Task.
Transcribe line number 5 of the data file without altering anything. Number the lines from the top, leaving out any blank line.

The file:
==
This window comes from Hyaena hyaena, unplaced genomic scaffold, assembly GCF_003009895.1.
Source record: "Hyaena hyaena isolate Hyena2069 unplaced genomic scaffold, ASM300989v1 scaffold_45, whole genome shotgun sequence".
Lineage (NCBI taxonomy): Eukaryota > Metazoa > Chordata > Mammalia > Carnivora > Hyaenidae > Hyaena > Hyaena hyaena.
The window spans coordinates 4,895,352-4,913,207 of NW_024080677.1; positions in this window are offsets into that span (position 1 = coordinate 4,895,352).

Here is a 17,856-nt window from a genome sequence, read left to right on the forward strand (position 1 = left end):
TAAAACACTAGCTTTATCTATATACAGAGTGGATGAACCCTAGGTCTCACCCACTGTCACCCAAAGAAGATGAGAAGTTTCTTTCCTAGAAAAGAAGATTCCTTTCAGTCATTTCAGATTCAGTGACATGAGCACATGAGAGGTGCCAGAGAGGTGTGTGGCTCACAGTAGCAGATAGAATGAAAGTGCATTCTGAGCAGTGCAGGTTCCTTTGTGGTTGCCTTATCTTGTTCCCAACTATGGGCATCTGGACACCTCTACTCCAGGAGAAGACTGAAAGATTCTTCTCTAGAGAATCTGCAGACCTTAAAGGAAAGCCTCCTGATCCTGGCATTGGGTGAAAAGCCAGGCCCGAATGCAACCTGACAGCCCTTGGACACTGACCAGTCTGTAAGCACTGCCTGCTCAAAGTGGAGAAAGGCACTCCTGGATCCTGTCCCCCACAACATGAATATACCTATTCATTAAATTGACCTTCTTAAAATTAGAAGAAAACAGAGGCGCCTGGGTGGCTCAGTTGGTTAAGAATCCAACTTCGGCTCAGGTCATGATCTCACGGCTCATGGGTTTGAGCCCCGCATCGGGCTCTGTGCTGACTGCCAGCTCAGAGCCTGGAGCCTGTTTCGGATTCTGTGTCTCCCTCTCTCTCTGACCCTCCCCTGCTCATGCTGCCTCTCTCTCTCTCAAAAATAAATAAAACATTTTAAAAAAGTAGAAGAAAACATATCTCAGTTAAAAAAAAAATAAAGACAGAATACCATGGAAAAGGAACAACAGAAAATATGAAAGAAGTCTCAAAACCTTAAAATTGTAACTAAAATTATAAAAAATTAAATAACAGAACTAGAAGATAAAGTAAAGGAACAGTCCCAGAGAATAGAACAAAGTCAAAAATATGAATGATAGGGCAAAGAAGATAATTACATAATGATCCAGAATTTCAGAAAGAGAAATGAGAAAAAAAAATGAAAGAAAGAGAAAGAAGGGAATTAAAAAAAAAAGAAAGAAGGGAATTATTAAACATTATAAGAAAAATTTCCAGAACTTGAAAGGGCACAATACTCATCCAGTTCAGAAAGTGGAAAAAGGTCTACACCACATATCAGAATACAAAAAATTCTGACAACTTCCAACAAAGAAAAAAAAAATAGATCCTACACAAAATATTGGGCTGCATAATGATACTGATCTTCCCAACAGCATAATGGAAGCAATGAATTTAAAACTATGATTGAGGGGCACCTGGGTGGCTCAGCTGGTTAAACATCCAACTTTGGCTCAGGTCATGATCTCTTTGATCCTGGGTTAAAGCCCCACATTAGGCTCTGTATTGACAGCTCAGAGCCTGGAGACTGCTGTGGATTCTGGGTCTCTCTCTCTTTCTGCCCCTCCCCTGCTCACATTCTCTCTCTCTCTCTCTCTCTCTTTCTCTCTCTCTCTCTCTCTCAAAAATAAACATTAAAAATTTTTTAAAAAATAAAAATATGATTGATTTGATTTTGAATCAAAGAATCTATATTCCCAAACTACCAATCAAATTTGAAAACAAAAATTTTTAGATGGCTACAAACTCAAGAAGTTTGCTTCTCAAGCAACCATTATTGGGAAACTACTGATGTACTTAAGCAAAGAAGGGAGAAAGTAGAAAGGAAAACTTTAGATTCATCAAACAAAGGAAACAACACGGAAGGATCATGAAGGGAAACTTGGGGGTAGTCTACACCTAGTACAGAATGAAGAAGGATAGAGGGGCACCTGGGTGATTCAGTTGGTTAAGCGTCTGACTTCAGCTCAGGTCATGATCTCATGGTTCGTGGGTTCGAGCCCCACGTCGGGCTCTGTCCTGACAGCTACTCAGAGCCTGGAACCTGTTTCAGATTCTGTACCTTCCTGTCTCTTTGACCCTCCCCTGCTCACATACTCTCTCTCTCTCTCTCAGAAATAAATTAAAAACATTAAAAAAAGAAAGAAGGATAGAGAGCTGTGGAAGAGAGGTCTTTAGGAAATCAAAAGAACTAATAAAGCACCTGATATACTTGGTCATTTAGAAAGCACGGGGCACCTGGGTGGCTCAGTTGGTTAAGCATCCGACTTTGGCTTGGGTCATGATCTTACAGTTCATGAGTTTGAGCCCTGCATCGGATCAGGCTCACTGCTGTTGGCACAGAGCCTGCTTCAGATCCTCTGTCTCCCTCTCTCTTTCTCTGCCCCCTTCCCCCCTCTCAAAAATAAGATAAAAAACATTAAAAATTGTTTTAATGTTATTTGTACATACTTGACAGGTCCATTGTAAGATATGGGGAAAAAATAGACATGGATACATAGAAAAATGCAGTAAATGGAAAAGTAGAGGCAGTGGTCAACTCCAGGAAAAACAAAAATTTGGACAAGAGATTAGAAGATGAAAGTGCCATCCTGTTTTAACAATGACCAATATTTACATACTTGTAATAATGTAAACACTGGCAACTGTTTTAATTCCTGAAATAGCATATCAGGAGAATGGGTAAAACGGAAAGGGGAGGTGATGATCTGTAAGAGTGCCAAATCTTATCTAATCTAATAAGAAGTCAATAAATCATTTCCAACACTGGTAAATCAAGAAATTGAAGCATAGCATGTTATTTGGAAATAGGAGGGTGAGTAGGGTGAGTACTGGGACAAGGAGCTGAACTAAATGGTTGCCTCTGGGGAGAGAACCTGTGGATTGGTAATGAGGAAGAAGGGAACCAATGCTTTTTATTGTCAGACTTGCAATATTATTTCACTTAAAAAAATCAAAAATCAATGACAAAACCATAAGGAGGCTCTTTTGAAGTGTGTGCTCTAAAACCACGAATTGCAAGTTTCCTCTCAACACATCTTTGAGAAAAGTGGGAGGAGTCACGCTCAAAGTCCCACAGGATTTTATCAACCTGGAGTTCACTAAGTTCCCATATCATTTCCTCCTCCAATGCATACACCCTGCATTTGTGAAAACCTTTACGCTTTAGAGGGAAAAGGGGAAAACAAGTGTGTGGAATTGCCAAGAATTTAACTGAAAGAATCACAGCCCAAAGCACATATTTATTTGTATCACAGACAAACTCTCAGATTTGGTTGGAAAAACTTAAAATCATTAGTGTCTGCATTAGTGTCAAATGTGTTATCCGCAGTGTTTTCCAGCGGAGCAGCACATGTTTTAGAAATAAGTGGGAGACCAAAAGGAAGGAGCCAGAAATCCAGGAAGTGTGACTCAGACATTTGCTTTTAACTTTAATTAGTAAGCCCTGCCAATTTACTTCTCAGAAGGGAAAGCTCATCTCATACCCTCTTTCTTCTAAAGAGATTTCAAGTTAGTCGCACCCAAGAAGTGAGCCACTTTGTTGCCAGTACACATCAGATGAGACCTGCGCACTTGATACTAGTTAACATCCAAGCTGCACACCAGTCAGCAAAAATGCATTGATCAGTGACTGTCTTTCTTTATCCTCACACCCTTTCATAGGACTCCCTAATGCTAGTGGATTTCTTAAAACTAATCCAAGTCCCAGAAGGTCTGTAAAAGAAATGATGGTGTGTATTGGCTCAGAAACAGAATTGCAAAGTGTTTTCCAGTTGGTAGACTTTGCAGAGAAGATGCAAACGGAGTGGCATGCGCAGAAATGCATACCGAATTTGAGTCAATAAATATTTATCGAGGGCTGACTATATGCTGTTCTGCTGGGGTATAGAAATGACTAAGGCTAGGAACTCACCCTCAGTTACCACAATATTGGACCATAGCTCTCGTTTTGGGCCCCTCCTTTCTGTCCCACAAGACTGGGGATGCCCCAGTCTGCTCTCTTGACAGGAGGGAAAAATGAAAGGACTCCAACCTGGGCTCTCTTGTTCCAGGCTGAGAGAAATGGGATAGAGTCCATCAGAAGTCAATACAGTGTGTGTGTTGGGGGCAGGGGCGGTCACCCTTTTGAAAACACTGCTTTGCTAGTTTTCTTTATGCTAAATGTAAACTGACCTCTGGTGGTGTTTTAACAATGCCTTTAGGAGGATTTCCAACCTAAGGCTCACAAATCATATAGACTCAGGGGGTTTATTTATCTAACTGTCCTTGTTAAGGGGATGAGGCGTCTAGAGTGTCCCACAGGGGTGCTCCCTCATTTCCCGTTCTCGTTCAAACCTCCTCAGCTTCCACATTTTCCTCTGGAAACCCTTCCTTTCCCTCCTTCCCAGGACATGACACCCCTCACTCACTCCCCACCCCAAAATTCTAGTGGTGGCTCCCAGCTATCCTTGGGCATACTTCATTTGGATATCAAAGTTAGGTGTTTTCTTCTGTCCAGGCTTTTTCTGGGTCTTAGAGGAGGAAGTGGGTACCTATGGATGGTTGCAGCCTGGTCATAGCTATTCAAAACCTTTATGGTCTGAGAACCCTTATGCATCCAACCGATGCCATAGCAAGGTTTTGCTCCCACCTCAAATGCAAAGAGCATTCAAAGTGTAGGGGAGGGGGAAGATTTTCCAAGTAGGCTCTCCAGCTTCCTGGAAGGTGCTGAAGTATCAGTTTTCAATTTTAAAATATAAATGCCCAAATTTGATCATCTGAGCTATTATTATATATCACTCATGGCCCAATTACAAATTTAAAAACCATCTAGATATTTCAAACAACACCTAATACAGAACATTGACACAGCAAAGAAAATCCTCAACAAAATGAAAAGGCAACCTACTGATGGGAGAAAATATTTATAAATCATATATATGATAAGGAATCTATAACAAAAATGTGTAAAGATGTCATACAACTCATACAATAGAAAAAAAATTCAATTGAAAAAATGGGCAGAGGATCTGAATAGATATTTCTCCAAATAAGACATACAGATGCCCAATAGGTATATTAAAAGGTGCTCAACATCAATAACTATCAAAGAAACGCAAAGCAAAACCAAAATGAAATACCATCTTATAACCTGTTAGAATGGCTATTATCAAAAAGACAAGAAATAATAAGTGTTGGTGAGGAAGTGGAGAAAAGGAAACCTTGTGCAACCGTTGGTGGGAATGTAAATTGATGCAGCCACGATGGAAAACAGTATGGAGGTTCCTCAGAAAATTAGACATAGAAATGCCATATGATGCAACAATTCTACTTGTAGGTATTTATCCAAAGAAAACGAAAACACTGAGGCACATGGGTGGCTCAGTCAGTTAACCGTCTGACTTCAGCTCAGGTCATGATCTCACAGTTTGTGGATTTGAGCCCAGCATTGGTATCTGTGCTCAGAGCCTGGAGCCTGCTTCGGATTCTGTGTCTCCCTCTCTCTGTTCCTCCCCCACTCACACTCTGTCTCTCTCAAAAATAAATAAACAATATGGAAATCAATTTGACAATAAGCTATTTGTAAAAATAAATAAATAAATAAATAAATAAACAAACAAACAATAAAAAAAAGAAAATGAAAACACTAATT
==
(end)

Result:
Here is a 17,856-nt window from a genome sequence, read left to right on the forward strand (position 1 = left end):